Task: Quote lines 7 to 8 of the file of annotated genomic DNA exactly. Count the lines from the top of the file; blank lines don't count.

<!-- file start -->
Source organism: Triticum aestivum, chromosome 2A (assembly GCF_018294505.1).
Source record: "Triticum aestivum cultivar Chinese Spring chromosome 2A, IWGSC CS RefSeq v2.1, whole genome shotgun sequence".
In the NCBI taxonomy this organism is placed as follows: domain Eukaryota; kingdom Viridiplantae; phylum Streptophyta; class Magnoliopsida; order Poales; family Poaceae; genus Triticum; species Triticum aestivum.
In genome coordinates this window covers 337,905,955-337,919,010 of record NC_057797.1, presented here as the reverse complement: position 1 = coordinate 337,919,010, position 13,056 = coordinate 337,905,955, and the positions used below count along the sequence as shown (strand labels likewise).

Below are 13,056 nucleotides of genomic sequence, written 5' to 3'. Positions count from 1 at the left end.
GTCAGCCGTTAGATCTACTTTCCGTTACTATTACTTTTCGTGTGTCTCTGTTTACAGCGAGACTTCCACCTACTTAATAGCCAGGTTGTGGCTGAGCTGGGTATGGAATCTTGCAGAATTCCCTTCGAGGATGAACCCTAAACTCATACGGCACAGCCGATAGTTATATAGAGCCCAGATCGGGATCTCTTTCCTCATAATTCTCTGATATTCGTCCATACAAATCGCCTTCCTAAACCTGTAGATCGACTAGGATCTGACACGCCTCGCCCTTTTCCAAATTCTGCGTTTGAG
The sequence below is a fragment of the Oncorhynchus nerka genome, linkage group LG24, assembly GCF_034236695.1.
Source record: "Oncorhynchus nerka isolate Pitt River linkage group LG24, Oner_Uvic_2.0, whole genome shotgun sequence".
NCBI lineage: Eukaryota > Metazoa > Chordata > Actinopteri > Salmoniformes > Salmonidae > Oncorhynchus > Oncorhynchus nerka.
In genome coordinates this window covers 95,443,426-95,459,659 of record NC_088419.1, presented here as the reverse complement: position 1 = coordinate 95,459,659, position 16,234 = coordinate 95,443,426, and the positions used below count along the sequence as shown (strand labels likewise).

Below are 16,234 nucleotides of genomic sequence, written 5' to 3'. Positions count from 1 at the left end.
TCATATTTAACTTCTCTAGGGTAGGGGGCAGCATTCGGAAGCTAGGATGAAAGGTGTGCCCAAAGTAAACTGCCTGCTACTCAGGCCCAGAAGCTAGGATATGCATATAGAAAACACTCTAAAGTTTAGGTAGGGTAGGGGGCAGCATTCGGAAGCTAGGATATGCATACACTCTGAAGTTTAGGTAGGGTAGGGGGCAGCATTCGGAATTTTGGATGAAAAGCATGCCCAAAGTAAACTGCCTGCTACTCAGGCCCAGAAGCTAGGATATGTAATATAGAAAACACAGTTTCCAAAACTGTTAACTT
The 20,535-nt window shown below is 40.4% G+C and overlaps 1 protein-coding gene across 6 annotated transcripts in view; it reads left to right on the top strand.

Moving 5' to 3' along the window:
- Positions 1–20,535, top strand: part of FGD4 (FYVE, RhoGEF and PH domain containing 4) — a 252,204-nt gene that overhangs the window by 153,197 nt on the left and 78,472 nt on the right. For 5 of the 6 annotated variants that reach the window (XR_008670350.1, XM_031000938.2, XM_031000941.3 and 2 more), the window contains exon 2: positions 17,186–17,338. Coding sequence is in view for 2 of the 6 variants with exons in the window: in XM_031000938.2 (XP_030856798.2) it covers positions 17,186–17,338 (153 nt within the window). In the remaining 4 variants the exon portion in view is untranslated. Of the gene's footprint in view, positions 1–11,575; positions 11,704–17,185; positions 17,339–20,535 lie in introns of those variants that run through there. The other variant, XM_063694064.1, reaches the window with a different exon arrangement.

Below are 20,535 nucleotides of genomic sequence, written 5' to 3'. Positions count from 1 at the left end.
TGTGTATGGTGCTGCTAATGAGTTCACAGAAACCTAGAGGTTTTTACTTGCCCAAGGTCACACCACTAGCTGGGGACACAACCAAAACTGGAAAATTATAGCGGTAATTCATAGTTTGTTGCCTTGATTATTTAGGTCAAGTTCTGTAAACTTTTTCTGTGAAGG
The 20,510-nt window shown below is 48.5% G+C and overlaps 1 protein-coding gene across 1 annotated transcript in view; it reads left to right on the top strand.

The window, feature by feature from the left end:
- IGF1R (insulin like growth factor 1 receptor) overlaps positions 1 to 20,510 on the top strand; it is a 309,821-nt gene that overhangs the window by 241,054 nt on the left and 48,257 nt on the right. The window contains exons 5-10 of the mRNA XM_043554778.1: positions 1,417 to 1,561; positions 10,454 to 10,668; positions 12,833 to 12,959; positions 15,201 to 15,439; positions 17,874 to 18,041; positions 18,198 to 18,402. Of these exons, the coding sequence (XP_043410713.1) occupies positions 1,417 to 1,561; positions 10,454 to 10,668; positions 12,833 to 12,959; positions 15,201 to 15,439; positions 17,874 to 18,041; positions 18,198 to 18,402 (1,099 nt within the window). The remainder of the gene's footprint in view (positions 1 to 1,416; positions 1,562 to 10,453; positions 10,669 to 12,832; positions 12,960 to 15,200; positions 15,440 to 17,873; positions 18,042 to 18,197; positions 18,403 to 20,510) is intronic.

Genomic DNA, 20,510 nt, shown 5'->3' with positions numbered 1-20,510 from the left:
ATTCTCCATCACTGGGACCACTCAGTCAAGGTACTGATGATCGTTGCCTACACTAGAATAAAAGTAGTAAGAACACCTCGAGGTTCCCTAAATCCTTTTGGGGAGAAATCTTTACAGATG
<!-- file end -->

The sequence below is a fragment of the Oncorhynchus nerka genome, linkage group LG24, assembly GCF_034236695.1.
Source record: "Oncorhynchus nerka isolate Pitt River linkage group LG24, Oner_Uvic_2.0, whole genome shotgun sequence".